And you, embodying castle and land:
Stone walls and floors, trophies and weaponed walls,
Books read, books written, haunting ancestral halls.

Marion Campbell was a truly remarkable archaeologist, author and cultural activist. Her enormous store of memory of history and lore blended with personal experience, together with her desire to share her knowledge through writing books and creating local museums, is summed up in a charming anecdote at the start of her obituary in The Herald:

Two days before her death, as she lay apparently unconscious in the hospital at Oban, I was telling someone in the same ward about a lost standing-stone at Ballymeanach and remarking that nobody knew when it had fallen. Suddenly a muffled voice from behind the oxygen mask said: ”Well, I know! It was in 1943, when a Shetland pony was sheltering against it from the storm. The poor beast was nearly scared to death.”

She was a cousin of my mother’s, and I was fortunate enough to spend weeks and months with her at Kilberry in my teens and 20s. This sonnet, written in fond tribute, was published in The Orchards Poetry Journal a couple of years ago.

Evocative Fragments: from Arnold’s ‘A Summer Night’ (2)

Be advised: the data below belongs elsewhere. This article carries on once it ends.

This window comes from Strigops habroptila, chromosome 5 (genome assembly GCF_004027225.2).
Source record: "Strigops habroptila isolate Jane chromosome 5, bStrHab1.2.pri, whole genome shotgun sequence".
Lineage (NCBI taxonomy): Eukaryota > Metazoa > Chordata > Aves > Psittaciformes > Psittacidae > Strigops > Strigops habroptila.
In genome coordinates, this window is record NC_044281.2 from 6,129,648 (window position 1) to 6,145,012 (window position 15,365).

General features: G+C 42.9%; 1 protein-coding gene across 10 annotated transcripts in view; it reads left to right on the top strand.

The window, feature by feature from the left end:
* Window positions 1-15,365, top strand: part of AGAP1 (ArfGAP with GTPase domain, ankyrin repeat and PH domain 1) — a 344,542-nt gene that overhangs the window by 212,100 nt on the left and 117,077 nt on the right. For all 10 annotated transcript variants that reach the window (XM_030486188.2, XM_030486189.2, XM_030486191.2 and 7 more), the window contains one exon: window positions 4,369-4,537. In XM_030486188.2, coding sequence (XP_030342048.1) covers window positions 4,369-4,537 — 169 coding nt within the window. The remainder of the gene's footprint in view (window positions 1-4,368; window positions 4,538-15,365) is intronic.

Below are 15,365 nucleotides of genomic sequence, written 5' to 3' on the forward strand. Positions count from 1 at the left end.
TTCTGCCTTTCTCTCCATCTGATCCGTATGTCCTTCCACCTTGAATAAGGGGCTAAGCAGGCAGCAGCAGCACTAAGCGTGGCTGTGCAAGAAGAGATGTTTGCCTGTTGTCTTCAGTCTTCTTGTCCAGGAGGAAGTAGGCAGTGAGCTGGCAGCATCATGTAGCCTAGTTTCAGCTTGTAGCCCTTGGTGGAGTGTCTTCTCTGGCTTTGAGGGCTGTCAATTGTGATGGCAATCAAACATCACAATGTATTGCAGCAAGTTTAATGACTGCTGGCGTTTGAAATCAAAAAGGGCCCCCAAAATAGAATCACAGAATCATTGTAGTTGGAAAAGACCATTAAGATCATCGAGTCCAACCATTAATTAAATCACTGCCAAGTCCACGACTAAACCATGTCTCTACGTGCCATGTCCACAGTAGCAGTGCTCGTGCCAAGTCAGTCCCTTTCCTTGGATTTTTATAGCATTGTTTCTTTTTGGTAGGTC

And the rest, a few,
Escape their prison and depart
On the wide ocean of life anew.
There the freed prisoner, where”er his heart
Listeth, will sail;
Nor doth he know how there prevail,
Despotic on that sea,
Trade-winds which cross it from eternity.
Awhile he holds some false way, undebarred
By thwarting signs, and braves
The freshening wind and blackening waves.
And then the tempest strikes him; and between
The lightning-bursts is seen
Only a driving wreck,
And the pale master on his spar-strewn deck
With anguished face and flying hair
Grasping the rudder hard,
Still bent to make some port he knows not where,
Still standing for some false, impossible shore.
And sterner comes the roar
Of sea and wind, and through the deepening gloom
Fainter and fainter wreck and helmsman loom,
And he too disappears, and comes no more.

This fragment is the response to the previous fragment from Matthew Arnold’s ‘A Summer Night’ that I blogged a few days ago. As a teen in a well-regimented boarding school I found that previous fragment terrifying with its prospect of living as a bored wage-slave forever, and this second fragment exhilarating in its freedom despite the expectation of catastrophe. Altogether a very subversive poem, and I thank my schooling for including such works. For the next couple of decades I followed its path, failing to earn a degree at universities in three countries, never holding a job for more than 18 months, frequently moving. Eventually I found an occupation that was constantly changing, where I was my own boss, and that took me to dozens of countries to teach business seminars. So it all worked out.

Arnold originally ended his poem:

Is there no life, but these alone?
Madman or slave must man be one?

but ten years later added a much more wishy-washy piece about learning from the pure heavens and seeing what a nice life you could make for yourself. I always thought he should have stopped with the original “madman or slave” view of life. Much more dramatic – even though I have to admit his addition may have been justified.

“Storm at Sea” by gentlemanbeggar is licensed under CC BY-NC-SA 2.0